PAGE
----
Madras Day is a great time to head out in the city. For those who know it not, Madras Day is celebrated as the day the British acquired a small stretch of beach, 374 years ago on August 22, that lead to the founding of the city of Madras. Food trails, heritage walks, tree walks, competitions, exhibitions are all held around this date to celebrate the city. A brilliant way to know, understand and appreciate a bit of the history that is living even today, and an excuse to think about the direction in which the city is headed.
Well what did I do this year? I signed up to go on a heritage tour of Pulicat – a fishing town just north of Madras, one that the Portuguese and then Dutch settled upon, only to be driven out by the English. A place with a zillion variations of its name – esrtwhile Anandarayan Pattinam, the more recent Pazhaverkadu (meaning forest with many roots ie. mangrove forests, a name it is still in use in Tamil), Palacatta, Pulicat, the latter two of which came about since the colonial rulers could not pronounce the name in the local language (I’ve always found that weird. Why should you change the name of place to suit your pronunciation, without respecting the origins of the place itself? Almost all places in India have a local name and a colonial version of the name….I mean c’mon! it couldn’t have been that hard to pronounce! Truly, much is lost in translation.)
Pulicat is a fishing village today. Situated next to South Asia’s second largest brackish water lake, it is also an important ecological site. The intersection of cultural heritage, architecture heritage and ecology make this a fascinating place to learn about. Unfortunately, nothing much in the way of colonial buildings stand today. Fort Geldria, that housed the Dutch from 1613, is currently an unaccessible marsh, filled with thorny bushes and snakes in the middle of a moat. The land that the Fort used to stand on was supposedly earmarked for developing a bus depot by the Public Works Department, but thanks to efforts of local NGOs, now a sign saying “Fort Geldria” has been erected that points to nothing in particular. “Our lady of Glory”,a church built by Portuguese in 1515 AD, has now been demolished to make way for a new church structure. The 360 year old Port Tax Collection office used by the Dutch East India Company is now a dump yard for medical waste. The Aadinaraya Perumal temple, built in the 13th century under the Vijayanagar Empire, is now being “restored” (read: stripped down to basics and reworked with plaster and paint). End effect is that all those carvings in laterite rocks that were done eons ago now lie hidden beneath a coat of cement from yesterday.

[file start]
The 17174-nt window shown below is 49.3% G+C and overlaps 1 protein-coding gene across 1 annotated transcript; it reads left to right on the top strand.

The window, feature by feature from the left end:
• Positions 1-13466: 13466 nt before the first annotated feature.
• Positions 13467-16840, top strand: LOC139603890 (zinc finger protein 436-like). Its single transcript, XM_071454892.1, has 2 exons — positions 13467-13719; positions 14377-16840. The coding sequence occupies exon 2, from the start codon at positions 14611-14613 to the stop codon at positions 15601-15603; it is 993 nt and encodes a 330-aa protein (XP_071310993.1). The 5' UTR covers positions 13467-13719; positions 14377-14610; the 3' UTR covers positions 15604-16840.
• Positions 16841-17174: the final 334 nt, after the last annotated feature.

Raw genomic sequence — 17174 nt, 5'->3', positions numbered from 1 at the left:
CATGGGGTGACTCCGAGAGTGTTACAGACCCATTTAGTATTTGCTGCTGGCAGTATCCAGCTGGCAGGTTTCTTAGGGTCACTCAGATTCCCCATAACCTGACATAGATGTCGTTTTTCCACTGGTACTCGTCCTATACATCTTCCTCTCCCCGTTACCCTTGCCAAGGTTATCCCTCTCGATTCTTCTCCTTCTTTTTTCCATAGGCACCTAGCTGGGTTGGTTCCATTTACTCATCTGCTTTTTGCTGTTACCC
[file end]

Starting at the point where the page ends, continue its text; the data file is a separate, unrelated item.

About the lake itself, its a mighty expanse of water. Hardly surprising, considering it is 720 square kilometers in size (Chennai itself is only 181 sq.km.! We humans are so tiny in the larger scale of things aren’t we?). The lake is home to thousands of migratory birds. It is also the center of the 400 km long Buckingham canal. Yes, the southern part of this canal runs for 200 kilometers through the city of Chennai (where it is filled up with debris, encroached upon, well, even the government has built an elevated railway line on top of it. Quite the death sentence in my opinion). And going there , seeing the intersection of the canal with a lake (a notional intersection, since its all watery and wet), and seeing the little plots that have been delineated for sale around the lake, it feels almost pathetic to see man’s attempt to control nature.
At the end of the long walk, I was lost in thought. I love history (and also to act like a ‘know-it-all’ and dazzle (annoy) people with knowledge). But I also believe in change and that sometimes, we shouldn’t hold on to something purely because it happened in the past. But with the current pace of things, all I can wonder is how far are we willing to go to embrace the future that we forget our origins, that we forget that we are merely insignificant in the face of nature and time.
Well, enough yapping. Here are some pictures from the trip! Enjoy! Thanks to AARDE Foundation (www.aarde.in) for organizing the trip and their efforts to document and preserve Pulicat!